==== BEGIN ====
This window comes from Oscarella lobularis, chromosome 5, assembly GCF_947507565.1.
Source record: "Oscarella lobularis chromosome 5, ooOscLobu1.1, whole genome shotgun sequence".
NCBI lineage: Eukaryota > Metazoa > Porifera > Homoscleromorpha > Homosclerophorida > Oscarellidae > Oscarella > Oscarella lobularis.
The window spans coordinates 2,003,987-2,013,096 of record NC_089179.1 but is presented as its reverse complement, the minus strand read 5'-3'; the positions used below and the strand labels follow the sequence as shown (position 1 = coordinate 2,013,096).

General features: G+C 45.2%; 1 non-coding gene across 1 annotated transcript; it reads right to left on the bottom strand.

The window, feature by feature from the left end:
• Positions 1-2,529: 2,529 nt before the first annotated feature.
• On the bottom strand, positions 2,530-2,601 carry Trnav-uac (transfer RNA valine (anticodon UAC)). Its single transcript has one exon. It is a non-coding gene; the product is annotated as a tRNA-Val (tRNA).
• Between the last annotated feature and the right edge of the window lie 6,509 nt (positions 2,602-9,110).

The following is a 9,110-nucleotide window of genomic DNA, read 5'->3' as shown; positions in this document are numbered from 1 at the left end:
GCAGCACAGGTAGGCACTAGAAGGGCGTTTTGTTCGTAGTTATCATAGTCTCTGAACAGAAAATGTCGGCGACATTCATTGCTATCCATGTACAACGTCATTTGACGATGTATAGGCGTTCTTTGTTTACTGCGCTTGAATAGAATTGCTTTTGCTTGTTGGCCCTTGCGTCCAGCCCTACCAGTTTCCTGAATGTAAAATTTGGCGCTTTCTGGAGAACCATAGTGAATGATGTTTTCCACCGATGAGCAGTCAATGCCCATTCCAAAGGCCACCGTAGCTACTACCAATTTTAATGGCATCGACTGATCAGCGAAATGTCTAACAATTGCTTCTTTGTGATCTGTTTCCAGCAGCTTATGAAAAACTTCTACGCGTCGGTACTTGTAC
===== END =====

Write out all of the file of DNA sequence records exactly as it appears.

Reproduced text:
This window comes from Oscarella lobularis, chromosome 5, assembly GCF_947507565.1.
Source record: "Oscarella lobularis chromosome 5, ooOscLobu1.1, whole genome shotgun sequence".
NCBI lineage: Eukaryota > Metazoa > Porifera > Homoscleromorpha > Homosclerophorida > Oscarellidae > Oscarella > Oscarella lobularis.
The window spans coordinates 2,003,987-2,013,096 of record NC_089179.1 but is presented as its reverse complement, the minus strand read 5'-3'; the positions used below and the strand labels follow the sequence as shown (position 1 = coordinate 2,013,096).

General features: G+C 45.2%; 1 non-coding gene across 1 annotated transcript; it reads right to left on the bottom strand.

The window, feature by feature from the left end:
• Positions 1-2,529: 2,529 nt before the first annotated feature.
• On the bottom strand, positions 2,530-2,601 carry Trnav-uac (transfer RNA valine (anticodon UAC)). Its single transcript has one exon. It is a non-coding gene; the product is annotated as a tRNA-Val (tRNA).
• Between the last annotated feature and the right edge of the window lie 6,509 nt (positions 2,602-9,110).

The following is a 9,110-nucleotide window of genomic DNA, read 5'->3' as shown; positions in this document are numbered from 1 at the left end:
GCAGCACAGGTAGGCACTAGAAGGGCGTTTTGTTCGTAGTTATCATAGTCTCTGAACAGAAAATGTCGGCGACATTCATTGCTATCCATGTACAACGTCATTTGACGATGTATAGGCGTTCTTTGTTTACTGCGCTTGAATAGAATTGCTTTTGCTTGTTGGCCCTTGCGTCCAGCCCTACCAGTTTCCTGAATGTAAAATTTGGCGCTTTCTGGAGAACCATAGTGAATGATGTTTTCCACCGATGAGCAGTCAATGCCCATTCCAAAGGCCACCGTAGCTACTACCAATTTTAATGGCATCGACTGATCAGCGAAATGTCTAACAATTGCTTCTTTGTGATCTGTTTCCAGCAGCTTATGAAAAACTTCTACGCGTCGGTACTTGTAC